Have your say in cell mast application

The property where the proposed cell mast will be erected.

There are plans to build an 11.2 metre high cell mast and base station on the corner of Kommetjie Road and First Avenue, in Fish Hoek, and the public have until Tuesday November 12 to comment or object.

The land-use application was filed by Warren Petterson Planning on behalf of Atlas Towers, an independent global wireless infrastructure company.

The business on which the rooftop base station is to be erected is zoned as General Business 1 (GB1) which allows for rooftop base telecommunication stations.

However, the maximum height of such a structure, according to the Cape Town Municipal Planning By-Law of 2015 is 3 metres and the application seeks approval from the City to exceed the permitted height to 11.2 metres.

According to the application, the telecommunication station
will consist of a 11.2m-high lattice mast on the rooftop of the building, three 3-sector antennas attached to the mast, three equipment containers and a 2.4m-high palisade fence. The entire installation will cover 13.121m2 of the property.

The application says most of
the surrounding land uses are residential with a few business properties.

An environmental authorisation is not required as the property is situated within an urban area.

Dirko Loots, from Warren Petterson Planning, said the tower would improve network coverage, health and safety (by providing better access to emergency services) and economic efficiency (due to fast and reliable internet).

However, Derek Main, from the National Alliance Against Cell Masts (NAACM), told the Echo’s sister paper, Tabletalk, last year, they strongly opposed cell masts near homes, schools and old-age homes.

The NAACM is a group of concerned citizens from around South Africa who are alarmed at what they say is the uncontrolled rolling out of cellular infrastructure for technology before their effects have been fully tested,

The Avenue Retirement Hotel is based in First Avenue.

According to Mr Main, the full impact of cell masts on human health and the environment is being kept from the public.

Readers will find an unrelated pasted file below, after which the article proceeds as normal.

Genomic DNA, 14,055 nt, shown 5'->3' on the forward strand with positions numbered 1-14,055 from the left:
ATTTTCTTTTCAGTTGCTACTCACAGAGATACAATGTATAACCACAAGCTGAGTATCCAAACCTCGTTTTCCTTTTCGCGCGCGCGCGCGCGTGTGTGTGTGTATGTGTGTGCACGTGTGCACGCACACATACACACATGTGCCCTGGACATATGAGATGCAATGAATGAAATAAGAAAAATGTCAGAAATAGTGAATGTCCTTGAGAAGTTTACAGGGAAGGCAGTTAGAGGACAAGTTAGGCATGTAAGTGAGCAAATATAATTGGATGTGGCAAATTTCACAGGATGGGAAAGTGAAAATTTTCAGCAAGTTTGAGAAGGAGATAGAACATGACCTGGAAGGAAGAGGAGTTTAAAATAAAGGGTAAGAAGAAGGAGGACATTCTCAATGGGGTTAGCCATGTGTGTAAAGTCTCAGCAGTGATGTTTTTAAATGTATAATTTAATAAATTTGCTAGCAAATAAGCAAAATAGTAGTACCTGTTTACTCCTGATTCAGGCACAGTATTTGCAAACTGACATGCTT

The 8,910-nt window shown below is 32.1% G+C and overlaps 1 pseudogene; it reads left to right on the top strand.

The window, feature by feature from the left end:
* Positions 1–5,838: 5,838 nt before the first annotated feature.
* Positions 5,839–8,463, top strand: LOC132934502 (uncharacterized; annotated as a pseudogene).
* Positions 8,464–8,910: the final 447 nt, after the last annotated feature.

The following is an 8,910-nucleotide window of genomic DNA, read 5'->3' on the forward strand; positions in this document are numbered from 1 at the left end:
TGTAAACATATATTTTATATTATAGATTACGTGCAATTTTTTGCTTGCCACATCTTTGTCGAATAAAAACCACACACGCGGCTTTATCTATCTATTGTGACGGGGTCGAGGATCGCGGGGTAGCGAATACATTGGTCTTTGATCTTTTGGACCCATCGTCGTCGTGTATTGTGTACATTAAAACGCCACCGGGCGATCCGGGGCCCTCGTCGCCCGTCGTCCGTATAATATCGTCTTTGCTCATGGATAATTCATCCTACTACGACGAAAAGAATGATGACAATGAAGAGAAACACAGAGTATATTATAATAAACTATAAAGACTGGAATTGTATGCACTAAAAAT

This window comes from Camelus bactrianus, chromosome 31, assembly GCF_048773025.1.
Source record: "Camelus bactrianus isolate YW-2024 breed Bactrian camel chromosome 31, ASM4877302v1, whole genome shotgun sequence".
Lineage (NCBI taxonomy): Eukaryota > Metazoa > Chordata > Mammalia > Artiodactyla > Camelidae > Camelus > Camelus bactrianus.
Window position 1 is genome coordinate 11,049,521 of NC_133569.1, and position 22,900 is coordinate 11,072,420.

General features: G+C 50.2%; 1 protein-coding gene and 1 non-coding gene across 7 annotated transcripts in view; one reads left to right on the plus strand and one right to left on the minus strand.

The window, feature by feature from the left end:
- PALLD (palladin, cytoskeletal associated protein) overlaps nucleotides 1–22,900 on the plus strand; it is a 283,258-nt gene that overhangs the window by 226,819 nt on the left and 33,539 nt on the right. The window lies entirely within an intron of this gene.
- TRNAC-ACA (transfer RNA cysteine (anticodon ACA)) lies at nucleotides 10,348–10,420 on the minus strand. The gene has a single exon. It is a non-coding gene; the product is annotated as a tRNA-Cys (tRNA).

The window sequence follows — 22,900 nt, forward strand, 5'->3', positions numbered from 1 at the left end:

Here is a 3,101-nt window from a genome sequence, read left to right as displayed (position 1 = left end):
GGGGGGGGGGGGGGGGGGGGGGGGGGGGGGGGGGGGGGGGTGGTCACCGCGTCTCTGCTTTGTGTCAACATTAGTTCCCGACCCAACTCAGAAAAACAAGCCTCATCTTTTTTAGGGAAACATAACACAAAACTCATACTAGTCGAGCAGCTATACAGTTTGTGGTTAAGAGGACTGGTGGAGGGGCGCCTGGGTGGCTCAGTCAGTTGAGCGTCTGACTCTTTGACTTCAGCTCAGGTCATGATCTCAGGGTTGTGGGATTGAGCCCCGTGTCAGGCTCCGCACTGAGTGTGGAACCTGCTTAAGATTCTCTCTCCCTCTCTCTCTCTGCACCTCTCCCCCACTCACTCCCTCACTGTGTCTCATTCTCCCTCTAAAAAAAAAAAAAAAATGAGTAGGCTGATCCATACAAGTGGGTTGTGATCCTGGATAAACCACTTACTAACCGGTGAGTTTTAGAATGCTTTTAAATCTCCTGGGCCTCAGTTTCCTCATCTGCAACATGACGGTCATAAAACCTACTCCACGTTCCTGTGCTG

”Cellular companies are fully aware that their technology carries substantial risks to health, but they suppress this knowledge for financial gain,” he said.

World-wide, concern is growing about the effects of electromagnetic frequency (EMF) radiation on humans and the environment.

EMF limits, Mr Main said, were set by the International Commission on Non-Ionizing Radiation Protection (ICNIRP) in 1998 and had not been revised since.

The electromagnetic frequency of these emissions had gone
from 300MHz (the same as your radio or television set) to 2.4GHz (the same as your microwave oven). Mr Main said regulations had not kept up with increased, long-term exposure at higher frequencies.

Growing numbers of people were reporting symptoms of Electromagnetic Frequency Intolerance Syndrome (EMFIS), otherwise known as microwave sickness. Symptoms include headaches, muscle pain, tinnitus, depression, anxiety, brain fog, loss of memory, neurological disturbances and skin rashes.

In some cases, the symptoms were debilitating, said Mr Main.

The Fish Hoek Valley Ratepayers’ and Residents’ Association (FHVRRA) said there were already several masts in Fish Hoek and it questioned why service providers couldn’t share those masts.

It said lattice masts were ugly and there were certain health risks associated with them.

The association suggested that the City should own all masts and rent space to service providers.

The Echo visited some of the businesses next to the property in Kommetjie Road on Friday October 18. Most were unaware of the application, despite a notice from the City pasted on the premises’ wall. Some said they were opposed to another mast while others said they were not.

ChristopherLintmaar,an employee of the Gas Shop, said he was not opposed to a rooftop base station as it could lead to a paperless society and meant better communication between businesses and clients.

“It can be used by local internet service providers to strengthen coverage zones,” he said.

For more information about NAACM, visit its website at www.naacm.co.za

* Send your comments or objections to comments_objections.southern@capetown.gov.za by Tuesday November 12. Include your name, address and quote case ID: 70445605, Erf 10336, Fish Hoek.